The ACT Chief Minister has reinforced the government’s commitment to education services as a new report has revealed the Territory has the highest participation in education across early childhood, tertiary, vocational and graduate training.
The Report on Government Services, released on Tuesday tracks how Australian states and territories are performing against national criteria in childcare, education, and training.
The government says there are many positives to take out of the report.
“These results show the ACT Government is successfully supporting Canberra students to reach their full potential,” Chief Minister Andrew Barr said.
The report has come out as ACT children head back to school this week, with Minister for Education and Early Childhood Development Yvette Berry delivering 4200 free Chromebooks for secondary students to access more programs and digital resources.
“The ACT Government believes in providing equitable access to the tools that students need to give them equal opportunity to learn. Irrespective of family circumstances, the government is helping every student to have an equal opportunity to learn,” Ms Berry said.
“The ACT Government is committed, through the Future of Education strategy, to developing capable adults who have learnt to learn, live productively in society, think, create and work in an increasingly digital future.
“The use of Chromebook devices also aligns with the objectives of the Australian Curriculum, which requires students to understand how to operate effectively in a digital world. To date, more than 20,000 Canberra students have been provided with a Chromebook device through the program.”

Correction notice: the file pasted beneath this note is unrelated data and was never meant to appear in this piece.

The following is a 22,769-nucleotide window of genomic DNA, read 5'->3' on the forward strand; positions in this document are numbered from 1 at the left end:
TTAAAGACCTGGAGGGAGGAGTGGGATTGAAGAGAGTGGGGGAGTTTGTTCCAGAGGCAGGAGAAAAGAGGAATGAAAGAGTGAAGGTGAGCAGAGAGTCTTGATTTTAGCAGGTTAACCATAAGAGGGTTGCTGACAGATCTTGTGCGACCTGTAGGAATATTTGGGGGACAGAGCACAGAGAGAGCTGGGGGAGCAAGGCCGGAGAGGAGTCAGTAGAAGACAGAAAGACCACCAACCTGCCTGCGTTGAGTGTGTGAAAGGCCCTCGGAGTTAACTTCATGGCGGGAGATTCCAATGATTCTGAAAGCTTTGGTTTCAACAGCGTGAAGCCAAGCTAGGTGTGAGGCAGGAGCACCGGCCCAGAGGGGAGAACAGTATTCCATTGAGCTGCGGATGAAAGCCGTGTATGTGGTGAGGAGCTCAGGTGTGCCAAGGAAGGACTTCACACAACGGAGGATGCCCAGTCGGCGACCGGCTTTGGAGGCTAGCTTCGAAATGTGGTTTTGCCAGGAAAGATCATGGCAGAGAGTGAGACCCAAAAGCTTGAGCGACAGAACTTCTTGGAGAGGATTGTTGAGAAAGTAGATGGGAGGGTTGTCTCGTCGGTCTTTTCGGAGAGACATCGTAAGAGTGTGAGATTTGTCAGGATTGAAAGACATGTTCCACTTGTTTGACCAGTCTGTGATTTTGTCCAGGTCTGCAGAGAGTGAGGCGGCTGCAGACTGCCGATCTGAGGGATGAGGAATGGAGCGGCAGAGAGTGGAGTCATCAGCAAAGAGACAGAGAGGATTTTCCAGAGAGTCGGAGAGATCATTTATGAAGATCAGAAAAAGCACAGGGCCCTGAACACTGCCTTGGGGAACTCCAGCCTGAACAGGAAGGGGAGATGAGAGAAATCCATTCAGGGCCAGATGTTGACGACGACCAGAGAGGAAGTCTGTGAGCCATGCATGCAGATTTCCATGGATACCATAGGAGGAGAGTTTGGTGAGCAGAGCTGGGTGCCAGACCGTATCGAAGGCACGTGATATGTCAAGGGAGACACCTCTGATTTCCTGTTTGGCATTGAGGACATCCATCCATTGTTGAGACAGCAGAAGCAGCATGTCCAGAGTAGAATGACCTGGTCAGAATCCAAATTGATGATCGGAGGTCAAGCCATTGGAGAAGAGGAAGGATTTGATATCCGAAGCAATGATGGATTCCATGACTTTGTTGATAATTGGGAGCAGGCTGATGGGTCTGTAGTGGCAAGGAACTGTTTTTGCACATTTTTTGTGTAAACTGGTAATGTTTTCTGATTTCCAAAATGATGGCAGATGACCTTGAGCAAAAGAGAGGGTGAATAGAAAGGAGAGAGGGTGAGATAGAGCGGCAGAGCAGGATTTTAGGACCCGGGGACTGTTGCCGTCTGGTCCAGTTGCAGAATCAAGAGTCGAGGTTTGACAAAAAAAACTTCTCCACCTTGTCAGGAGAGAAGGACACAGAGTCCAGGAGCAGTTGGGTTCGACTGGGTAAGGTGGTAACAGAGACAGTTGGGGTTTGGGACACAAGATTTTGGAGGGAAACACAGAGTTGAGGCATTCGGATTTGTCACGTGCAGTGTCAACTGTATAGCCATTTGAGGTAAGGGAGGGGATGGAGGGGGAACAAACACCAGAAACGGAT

In terms of early childhood, the Territory is significantly ahead of other states and territories, with the proportion of children under 12 attending Australian Government approved child care services.
However, children under 12 with disabilities have a low proportion of representation in childcare services.
The ACT also has the most expensive childcare services in Australia.
When it comes to higher education, Mr Barr, who is also Minister for Tertiary Education, called the ACT the knowledge capital of the nation.
“For the sixth year in a row, the ACT had the highest number of government-funded vocational education and training students participating in courses at certificate III diploma level or above,” Mr Barr said.
“We are investing in a new state-of-the-art CIT campus to be built in Woden. CIT Woden will provide a modern, purpose-built campus that’s expected to bring an extra 6500 students to the Woden town centre each year to support local business and industry.
“The ACT Government remains committed to investing in high quality vocational education and training programs.”
However, his government has come under fire in recent weeks for cutting subsidies for Vocational Education and Training (VET) programs in areas such as early childhood education, digital media and community services.
The Independent Tertiary Education Council Australia said the cuts, up to 50 per cent in some areas, will lead to a skills shortage and affect the long-term viability of the VET sector.
The government defended its decision to reduce subsidies, claiming demand has grown significantly under the User Choice and Skilled Capital programs and that current students would not be affected.
According to the report, the ACT has the lowest completion of VET courses by 20-64 year olds that led to an improved education status, a figure that has been getting lower since 2015.
There has also been a steady decrease in students reporting that VET courses “helped achieve their main reason for training”, although employer satisfaction with all forms of VET engagement went up.